The Government are encouraging health authorities to increase the numbers of consultants by 2 per cent. per year to ensure a consistently high standard of care around the country. However, in increasing consultant numbers, it is for health authorities to decide the balance between specialties in the light of demands on services.

Unlike other medical specialities, radiotherapy is devoted exclusively to cancer care. It requires a critical mass of professional and scientific equipment. The recommended minimum population for a radiotherapy centre is two thirds of a million. The Government are concerned at suggestions that patient services might suffer because of outdated radiotherapy and other specialist equipment. That is why we have made £15 million available over three years—1992–93 to 1994–95—as part of a rolling programme to help replace equipment. That concentrates largely on the provision of linear accelerators and other equipment. We encourage very high standards of quality and safety, and we promulgated guidance on quality assurance in radiotherapy in November 1991. Some equipment is old and is already being replaced, but it still gives safe and effective treatment.

Funding was provided from this programme for hospitals in London in 1992–93. Linear accelerators were provided to the Charing Cross hospital and the London hospital, as well as to Mount Vernon hospital and the Royal Marsden hospital at Sutton, Surrey. Both the latter provide services for patients from London and the surrounding area.

There are a number of specialist cancer centres around the country, such as the Christie hospital, Manchester as well as the Royal Marsden SHA.

There is no quantitative evidence to support the claim that people treated for commonly occurring cancers in general hospitals do badly and may die unnecessarily. Such claims only cause anxiety to patients and relatives. The claim that patients do better in specialist cancer centres is also unquantified, except for comparatively rare conditions such as certain bone tumours, retinoblastoma, large eye tumours, and children's cancers. Where the need for specialist centres is established, the Government have provided additional funding. Concentrating all cancer treatment in specialist centres would require patients to travel further than they do now for regular treatment. There is a clear need to evaluate the relative effectiveness and outcomes of treatment and care in specialist units and in district general hospitals, to evaluate the most effective pattern of cancer services for patients and the public health. Any assessment of outcome should consider not only the length of survival but quality of life. These are highly complex issues. That is why the chief medical officer has asked a group of cancer experts to look at this, as I said earlier. We await that advice with interest.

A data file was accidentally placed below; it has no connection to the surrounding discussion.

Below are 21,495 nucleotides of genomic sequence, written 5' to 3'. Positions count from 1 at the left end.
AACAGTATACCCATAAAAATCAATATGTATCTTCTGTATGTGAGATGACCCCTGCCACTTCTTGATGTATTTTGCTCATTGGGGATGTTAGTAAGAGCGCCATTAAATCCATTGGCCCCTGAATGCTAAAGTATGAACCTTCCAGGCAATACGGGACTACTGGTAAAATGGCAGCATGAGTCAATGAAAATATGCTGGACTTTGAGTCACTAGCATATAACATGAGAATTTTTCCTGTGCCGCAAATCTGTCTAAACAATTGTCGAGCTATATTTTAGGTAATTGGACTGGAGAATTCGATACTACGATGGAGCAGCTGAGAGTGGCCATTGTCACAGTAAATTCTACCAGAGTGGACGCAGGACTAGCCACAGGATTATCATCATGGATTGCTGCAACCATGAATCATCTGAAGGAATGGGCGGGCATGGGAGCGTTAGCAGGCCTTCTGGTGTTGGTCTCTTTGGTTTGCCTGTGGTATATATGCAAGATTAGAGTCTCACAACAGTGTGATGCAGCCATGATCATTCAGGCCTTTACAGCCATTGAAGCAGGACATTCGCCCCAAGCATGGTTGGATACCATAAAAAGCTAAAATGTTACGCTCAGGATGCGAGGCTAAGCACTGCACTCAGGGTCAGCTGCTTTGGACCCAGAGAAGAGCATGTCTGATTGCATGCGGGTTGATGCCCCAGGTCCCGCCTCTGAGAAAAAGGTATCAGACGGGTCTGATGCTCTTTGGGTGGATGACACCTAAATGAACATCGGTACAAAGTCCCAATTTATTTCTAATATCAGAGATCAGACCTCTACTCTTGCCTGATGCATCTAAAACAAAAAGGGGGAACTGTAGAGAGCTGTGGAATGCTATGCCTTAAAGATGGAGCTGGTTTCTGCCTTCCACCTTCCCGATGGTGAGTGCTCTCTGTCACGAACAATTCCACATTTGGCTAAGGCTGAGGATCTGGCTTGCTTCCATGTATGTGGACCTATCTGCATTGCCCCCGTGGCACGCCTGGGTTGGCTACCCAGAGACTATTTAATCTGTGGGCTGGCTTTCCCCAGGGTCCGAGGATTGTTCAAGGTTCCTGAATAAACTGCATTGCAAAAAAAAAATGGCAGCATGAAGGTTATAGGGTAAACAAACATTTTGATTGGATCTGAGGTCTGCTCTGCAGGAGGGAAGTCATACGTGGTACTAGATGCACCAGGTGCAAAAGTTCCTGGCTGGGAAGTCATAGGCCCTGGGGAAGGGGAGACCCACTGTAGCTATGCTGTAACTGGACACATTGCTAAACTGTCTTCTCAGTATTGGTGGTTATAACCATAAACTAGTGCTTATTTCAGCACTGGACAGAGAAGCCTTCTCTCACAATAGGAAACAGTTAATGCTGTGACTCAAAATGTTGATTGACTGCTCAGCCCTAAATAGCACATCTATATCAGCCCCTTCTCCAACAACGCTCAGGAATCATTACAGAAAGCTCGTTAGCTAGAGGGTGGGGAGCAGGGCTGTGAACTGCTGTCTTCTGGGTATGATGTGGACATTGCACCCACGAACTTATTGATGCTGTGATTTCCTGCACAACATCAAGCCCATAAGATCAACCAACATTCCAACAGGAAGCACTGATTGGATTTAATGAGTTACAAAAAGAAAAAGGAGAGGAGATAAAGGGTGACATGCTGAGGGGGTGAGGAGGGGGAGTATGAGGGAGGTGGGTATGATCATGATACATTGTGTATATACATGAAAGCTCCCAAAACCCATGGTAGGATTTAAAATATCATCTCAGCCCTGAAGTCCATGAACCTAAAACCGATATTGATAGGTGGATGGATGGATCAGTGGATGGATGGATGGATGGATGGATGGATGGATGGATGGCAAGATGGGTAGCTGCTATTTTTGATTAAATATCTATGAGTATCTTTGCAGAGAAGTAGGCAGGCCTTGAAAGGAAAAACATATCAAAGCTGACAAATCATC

Ms Primarolo

I was told in a written answer: Confidential audit work supported by the Department of Health, and international studies, indicate that consultants with specialist skills and experience achieve better outcomes".— [Official Report, 29 November 1993; Vol. 233, c. 302.] Why do the Government give such a written answer when the Minister has just told the House that there was no proof? Can the Minister explain that?

Mr. Bowis

The hon. Lady is talking about people and I was talking about centres.

The key to successful treatment for many cancers is early detection. That is why we have put so much effort into cancer prevention and education to improve awareness of cancer and early symptoms and to encourage people to come forward for treatment. Cancer is a key area in the "Health of the Nation" and we have set firm targets for four cancers. The United Kingdom firmly supports the Europe against cancer programme and we lead Europe in having established national screening programmes for breast and cervical cancer.

The NHS breast and cervical screening programmes are very successful. Uptake of screening in London may be lower than the national average, but this pattern is mirrored in other large inner-city areas such as Birmingham, and reflects to a large extent the problems of providing primary care services in areas with a substantial number of homeless or transient people and an ethnic minority community for whom English is not a first language.

To answer the hon. Lady's point, that is why we are spending an additional £40 million on primary care in inner London health districts and a further £7 million on voluntary sector initiatives. I hope that she will join me in welcoming the moves already in the graph on cancer in the first full year of "Health of the Nation", where we see a 1.2 per cent. reduction in lung cancer deaths for women under the age of 75, a 3 per cent. reduction for men under the age of 75, and a 2.7 per cent. reduction in deaths from breast cancer. Those are steps in the right direction towards the targets that we have set.